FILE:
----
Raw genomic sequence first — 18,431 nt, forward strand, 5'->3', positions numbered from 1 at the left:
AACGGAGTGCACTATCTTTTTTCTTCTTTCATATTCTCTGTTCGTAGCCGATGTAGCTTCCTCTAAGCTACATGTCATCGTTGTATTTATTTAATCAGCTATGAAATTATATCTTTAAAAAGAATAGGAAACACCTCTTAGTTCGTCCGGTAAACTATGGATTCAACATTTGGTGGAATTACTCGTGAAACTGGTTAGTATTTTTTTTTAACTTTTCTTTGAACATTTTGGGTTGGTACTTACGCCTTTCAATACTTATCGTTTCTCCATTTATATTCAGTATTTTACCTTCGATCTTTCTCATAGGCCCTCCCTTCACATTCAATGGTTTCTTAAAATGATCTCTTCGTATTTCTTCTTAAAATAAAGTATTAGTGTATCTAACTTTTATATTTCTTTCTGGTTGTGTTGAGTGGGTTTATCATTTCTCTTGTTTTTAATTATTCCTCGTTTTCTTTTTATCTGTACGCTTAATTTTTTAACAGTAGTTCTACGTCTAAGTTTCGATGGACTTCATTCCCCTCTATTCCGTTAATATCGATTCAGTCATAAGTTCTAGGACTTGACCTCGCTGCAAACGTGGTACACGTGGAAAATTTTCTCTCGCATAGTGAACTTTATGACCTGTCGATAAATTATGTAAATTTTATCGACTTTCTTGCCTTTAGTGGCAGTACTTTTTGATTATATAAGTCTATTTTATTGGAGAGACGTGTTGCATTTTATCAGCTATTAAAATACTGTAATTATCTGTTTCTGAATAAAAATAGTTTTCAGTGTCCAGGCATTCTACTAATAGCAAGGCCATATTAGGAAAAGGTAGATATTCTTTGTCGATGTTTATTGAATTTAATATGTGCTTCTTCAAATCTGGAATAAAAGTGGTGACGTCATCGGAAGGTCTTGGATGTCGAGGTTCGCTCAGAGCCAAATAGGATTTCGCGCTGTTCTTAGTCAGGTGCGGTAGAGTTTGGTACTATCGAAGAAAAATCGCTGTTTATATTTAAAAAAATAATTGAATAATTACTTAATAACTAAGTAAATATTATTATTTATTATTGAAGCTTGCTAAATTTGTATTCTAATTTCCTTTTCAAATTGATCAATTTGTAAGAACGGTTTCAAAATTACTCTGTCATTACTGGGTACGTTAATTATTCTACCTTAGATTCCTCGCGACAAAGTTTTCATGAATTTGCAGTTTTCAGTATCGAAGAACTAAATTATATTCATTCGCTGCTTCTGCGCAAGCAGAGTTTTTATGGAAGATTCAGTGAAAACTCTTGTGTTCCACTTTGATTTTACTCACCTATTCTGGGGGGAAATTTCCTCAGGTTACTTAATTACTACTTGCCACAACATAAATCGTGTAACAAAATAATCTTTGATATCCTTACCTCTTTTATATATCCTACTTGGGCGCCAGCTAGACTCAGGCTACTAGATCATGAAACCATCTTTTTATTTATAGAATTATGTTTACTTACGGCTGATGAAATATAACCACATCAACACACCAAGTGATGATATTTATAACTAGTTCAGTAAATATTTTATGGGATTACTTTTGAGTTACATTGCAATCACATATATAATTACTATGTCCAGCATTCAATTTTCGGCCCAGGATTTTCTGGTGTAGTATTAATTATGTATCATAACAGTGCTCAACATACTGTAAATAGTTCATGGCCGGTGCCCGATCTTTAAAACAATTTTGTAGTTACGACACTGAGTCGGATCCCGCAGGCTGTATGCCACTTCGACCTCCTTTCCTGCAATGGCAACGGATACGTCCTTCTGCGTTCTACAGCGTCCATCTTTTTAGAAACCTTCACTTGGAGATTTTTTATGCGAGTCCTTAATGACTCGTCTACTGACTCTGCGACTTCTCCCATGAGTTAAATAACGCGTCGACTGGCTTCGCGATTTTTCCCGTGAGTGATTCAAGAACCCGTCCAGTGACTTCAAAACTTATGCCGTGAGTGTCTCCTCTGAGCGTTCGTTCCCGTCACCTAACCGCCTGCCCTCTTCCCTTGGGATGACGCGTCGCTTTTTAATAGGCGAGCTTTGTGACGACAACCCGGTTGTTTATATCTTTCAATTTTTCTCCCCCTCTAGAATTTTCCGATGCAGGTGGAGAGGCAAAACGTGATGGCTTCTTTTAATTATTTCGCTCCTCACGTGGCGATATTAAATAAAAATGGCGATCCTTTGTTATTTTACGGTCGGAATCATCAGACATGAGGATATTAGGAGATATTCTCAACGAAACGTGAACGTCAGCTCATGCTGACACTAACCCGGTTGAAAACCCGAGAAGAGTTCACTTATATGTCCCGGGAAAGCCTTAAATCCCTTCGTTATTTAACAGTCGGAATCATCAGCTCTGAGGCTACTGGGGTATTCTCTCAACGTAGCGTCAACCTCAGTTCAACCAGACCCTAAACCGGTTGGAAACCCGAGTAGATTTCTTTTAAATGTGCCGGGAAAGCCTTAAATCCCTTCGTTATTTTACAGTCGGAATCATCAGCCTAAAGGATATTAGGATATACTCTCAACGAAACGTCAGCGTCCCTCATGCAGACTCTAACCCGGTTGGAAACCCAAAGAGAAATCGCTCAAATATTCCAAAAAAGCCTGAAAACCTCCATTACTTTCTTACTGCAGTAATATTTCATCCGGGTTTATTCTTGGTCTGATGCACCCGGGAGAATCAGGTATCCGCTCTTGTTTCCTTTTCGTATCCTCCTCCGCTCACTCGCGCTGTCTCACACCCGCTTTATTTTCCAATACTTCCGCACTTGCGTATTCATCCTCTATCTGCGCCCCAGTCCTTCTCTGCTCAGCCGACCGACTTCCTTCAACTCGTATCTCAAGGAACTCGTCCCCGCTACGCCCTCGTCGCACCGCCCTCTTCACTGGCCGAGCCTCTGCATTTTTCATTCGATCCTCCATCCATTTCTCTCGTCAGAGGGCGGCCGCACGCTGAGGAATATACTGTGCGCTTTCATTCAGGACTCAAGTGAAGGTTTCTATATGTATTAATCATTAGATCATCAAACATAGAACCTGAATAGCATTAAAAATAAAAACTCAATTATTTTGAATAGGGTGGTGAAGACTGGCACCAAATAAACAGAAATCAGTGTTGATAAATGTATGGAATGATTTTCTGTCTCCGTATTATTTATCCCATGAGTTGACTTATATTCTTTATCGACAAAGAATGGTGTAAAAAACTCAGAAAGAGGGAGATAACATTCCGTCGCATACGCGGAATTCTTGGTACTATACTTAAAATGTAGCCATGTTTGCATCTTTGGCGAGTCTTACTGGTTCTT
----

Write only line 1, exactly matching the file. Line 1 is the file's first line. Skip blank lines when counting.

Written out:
Raw genomic sequence first — 18,431 nt, forward strand, 5'->3', positions numbered from 1 at the left: